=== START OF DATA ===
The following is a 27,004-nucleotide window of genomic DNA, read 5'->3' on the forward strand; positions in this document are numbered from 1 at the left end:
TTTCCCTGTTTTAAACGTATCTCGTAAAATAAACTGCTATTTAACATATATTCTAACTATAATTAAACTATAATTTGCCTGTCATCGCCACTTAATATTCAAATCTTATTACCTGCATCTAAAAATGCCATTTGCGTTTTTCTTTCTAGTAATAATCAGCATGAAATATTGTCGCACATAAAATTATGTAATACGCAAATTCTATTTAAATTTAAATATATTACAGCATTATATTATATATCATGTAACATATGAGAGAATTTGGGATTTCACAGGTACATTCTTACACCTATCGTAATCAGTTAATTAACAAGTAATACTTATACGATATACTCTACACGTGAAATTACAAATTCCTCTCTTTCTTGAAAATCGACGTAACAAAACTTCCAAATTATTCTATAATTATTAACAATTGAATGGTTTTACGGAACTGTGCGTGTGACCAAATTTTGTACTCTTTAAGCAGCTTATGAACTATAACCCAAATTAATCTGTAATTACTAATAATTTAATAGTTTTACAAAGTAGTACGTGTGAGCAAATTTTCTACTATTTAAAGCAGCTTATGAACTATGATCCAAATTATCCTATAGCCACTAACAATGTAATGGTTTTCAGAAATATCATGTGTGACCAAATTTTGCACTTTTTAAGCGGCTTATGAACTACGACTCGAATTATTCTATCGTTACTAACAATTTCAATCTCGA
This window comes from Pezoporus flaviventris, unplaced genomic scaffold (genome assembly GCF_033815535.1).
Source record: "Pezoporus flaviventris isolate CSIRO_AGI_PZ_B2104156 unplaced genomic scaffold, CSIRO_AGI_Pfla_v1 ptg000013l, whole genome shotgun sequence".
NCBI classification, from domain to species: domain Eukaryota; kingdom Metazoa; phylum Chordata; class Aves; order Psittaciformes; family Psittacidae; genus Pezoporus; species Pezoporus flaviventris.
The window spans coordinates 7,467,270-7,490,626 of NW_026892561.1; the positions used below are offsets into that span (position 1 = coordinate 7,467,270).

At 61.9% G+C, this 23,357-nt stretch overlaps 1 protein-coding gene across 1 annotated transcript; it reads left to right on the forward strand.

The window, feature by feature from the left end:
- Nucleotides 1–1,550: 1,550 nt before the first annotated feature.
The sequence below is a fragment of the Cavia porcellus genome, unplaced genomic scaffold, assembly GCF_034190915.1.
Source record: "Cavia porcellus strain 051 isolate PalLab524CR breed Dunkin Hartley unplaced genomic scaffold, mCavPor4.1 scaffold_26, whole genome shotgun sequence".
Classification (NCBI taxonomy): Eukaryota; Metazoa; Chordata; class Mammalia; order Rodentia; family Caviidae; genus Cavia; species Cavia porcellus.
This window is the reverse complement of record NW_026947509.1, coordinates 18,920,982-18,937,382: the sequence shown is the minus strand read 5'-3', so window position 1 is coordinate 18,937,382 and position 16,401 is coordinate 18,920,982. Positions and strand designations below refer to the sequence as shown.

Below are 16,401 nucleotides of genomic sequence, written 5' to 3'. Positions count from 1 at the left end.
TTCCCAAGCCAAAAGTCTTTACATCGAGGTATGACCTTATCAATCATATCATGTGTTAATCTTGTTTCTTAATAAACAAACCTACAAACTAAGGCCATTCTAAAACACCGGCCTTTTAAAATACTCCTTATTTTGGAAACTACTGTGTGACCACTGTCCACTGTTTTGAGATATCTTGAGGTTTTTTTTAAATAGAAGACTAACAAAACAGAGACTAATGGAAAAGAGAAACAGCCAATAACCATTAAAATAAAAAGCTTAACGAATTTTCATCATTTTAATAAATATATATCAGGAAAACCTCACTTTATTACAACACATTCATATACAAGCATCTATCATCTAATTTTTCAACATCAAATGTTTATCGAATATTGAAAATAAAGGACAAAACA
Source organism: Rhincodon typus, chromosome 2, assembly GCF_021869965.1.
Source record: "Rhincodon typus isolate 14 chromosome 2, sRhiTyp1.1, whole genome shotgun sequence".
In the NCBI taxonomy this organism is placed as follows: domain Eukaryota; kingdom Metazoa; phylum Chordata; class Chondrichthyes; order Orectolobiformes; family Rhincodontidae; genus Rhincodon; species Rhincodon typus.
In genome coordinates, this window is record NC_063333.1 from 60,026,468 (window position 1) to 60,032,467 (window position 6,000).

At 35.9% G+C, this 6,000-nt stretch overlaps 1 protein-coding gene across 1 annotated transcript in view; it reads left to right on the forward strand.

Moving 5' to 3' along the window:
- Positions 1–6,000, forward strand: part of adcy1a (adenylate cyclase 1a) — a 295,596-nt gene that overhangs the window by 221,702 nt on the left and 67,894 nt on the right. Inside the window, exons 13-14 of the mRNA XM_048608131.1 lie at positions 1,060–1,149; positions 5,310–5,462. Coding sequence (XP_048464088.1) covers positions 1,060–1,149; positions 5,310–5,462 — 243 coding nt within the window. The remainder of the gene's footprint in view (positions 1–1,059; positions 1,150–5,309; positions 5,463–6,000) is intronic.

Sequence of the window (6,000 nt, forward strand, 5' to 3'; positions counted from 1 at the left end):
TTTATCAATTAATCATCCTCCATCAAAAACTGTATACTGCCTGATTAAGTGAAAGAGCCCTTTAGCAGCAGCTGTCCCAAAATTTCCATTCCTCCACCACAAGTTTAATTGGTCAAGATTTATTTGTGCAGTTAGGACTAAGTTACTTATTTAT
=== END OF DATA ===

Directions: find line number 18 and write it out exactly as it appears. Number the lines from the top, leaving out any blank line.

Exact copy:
In the NCBI taxonomy this organism is placed as follows: domain Eukaryota; kingdom Metazoa; phylum Chordata; class Chondrichthyes; order Orectolobiformes; family Rhincodontidae; genus Rhincodon; species Rhincodon typus.